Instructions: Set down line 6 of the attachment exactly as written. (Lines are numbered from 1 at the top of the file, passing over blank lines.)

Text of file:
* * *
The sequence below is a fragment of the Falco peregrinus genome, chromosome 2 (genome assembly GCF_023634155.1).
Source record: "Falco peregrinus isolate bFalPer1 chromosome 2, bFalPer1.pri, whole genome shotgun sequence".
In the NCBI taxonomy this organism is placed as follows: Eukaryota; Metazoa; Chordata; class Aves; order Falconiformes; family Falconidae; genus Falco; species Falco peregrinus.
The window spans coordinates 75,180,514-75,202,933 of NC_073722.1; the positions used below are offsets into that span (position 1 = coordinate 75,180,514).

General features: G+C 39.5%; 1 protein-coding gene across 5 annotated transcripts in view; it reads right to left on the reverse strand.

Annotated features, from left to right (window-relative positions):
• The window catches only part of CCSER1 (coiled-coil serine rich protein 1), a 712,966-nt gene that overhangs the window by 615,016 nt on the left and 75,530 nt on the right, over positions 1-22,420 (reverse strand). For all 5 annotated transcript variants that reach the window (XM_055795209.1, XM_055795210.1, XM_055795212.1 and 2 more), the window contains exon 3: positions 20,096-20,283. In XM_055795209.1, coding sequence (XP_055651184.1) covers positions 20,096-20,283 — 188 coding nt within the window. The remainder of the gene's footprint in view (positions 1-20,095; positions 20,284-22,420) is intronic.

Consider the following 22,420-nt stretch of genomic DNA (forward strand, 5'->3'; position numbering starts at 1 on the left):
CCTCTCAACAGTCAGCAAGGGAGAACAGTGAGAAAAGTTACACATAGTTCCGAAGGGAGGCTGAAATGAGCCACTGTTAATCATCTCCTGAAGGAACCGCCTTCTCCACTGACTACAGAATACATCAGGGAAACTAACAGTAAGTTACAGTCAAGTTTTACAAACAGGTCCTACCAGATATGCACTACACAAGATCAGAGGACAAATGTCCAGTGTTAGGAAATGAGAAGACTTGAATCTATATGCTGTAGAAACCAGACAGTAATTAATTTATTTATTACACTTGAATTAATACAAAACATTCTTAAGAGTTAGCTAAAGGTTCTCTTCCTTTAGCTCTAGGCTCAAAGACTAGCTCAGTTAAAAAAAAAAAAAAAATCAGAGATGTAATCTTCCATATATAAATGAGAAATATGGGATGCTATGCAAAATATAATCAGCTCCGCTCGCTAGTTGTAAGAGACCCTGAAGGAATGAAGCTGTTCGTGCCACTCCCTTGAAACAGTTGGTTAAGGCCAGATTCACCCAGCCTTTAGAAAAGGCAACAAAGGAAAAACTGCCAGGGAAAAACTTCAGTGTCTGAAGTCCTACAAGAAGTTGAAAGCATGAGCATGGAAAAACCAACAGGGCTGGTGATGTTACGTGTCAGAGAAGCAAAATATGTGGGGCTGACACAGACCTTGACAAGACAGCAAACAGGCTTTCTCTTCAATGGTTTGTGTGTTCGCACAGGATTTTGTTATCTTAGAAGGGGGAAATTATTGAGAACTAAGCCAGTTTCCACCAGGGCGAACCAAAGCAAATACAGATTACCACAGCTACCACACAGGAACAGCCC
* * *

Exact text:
Annotated features, from left to right (window-relative positions):